Pupil Premium

St Peter’s Pupil Premium Grant Expenditure



St Peter’s is a large primary school with approximately 600 pupils currently attending (we are currently in the process of growing into a 630 place school. The number of children entitled to pupil premium in school is relatively low and is well below the national average at around 10%. There are some fluctuations in year groups but most cohorts only have between 4 and 6 children who receive PP funding.

We are an inclusive and caring church school with strong Christian ethos. We have high aspirations for all our children and staff in school and believe that excellence is standard for all members of the school community. We strongly believe that every child needs to experience success in their school career and that this can take many forms. We are determined to ensure that this is true for all our pupils and are using our pupil premium funding to ensure this happens for this group of children.


Recent Initiatives and Improvements:

We always work as a team to ensure we are providing rich, varied and strong learning experiences for our children. Recent initiatives and improvement s at St Peter’s are:

  • We have become a teaching school (2017)

  • Our headteacher is an NLE and four of our teachers are SLEs.

  • Successful OFSTED Inspection (2014) with a ‘good’ grading

  • Successful SIAMs inspection (2014) with an ‘outstanding’ judgement.

  • Increased attainment across school including 94% pass rate for phonics check in Y1, increased KS1 and KS2 attainment and good progress across KS2.

  • Completion of our school extension which includes a new hall, 9 classrooms, refurbishment of all classrooms.

  • A wide range of extra curricular clubs on offer – on average 15 – 18 per week with over 300 children attending weekly.

  • We offer School Direct ITT places.

  • Phase Leader leadership system with weekly time out of class to develop outstanding teaching in all classrooms.

  • Extensive CPD for all our staff including Expert Teaching Programme (our in-house lesson study based CPD), AfL (Dylan William conference here at St Peter’s in 2016), questioning training for all support staff, pedagogy and individual challenge plans for all teaching staff.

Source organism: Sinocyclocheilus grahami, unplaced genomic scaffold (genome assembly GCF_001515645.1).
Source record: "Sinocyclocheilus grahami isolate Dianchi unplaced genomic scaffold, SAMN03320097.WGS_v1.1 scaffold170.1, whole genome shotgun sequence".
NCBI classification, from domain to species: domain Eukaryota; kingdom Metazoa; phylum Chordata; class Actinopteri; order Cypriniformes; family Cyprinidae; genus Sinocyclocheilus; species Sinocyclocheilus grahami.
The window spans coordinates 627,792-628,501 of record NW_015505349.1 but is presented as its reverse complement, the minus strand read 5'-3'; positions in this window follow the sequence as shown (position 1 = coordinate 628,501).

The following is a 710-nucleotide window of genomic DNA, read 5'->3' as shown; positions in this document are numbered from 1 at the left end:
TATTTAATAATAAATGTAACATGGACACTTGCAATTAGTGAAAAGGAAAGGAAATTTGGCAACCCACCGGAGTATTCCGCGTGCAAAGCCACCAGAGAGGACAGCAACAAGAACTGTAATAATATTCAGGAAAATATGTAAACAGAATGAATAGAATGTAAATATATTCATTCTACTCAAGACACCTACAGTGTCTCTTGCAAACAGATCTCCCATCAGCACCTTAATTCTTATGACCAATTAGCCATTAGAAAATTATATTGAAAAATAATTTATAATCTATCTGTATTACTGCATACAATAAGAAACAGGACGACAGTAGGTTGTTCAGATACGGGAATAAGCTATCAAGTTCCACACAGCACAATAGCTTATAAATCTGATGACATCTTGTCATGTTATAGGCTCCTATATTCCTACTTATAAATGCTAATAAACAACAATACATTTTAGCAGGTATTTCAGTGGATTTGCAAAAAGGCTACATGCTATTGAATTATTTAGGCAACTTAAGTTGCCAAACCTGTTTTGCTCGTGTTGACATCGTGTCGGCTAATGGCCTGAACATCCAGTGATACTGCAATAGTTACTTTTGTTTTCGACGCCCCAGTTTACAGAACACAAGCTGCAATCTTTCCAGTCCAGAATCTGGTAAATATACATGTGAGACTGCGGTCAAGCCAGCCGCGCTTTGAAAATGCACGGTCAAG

• Introduction of our Excellence as Standard pedagogy across the school in September 2015.

  • Our school choir displayed excellence when they reached the finals of the BBC Sons of Praise School Choir of the Year.

  • Collaboration with other schools and organisations including other LSP schools, Voice 21, Soundtraining and the National Literacy Trust.

However, we are not complacent and we are relentless in our drive for continual improvement. Our Headteacher is an NLE and we welcome critique from other organisations seeking to improve our provision. This challenge allows us to continually develop our school and improve our standards further.


Objectives of the Pupil Premium Funding

When making decisions about how to spend the pupil premium we take into account our school context and the challenges faced. Common barriers for PP children can be weaker language and communication skills, specific gaps in learning, lack of confidence, less support from home, or less resources to engage in a range of activities or opportunities. There can be complex family situations that may prevent children from flourishing. The challenges are varied and our use of the PP funding needs to meet varied needs.

We look to support children through three strands:


  • Identifying learning gaps
  • Behavioural and emotional support
  • Increasing engagement in school life for  pupils and families


Our key objective in using the PP is to narrow the gap between pupil groups. PP is not a personal pot allocated to each child – we use it across the school to support the needs of all of our eligible children in order for them to make at least expected progress. This means they receive the support needed at different points of their educational career. As a school we show that we enable our children to make good progress but our attainment and progress levels for FSM and PP children tend to be lower than their peers. This is also a national trend. Through targeted interventions and initiatives we are working to eliminate barriers to learning and progress. For children with lower attainment, we aim to ensure that they make accelerated progress in order to meet age related expectations or above as they move though the school.

By looking at recent education research we have identified the following areas in which to improve the attainment of our vulnerable learners:

  • Importance of quality first teaching (Sutton Trust, John Hattie, Viviane Robertson)

  • Use of pre-teaching (Pakeman Primary School, Education Endowment Fund, John Hattie)

  • AfL and outstanding formative assessment (Education Endowment Fund, Dylan William, John Hattie)

  • Increased child and parental engagement (NATCEN ‘Value of After School Clubs’ Report 2016)

  • Structured, precise, time limited interventions


  1. (June 2018)

Pupils on roll


Pupils eligible of PP


Total amount of PP received

£60,560 (expected) 2016/17: £61,140 2015/16: £67,540


Nature of Support 2017/18

Focus on learning in the curriculum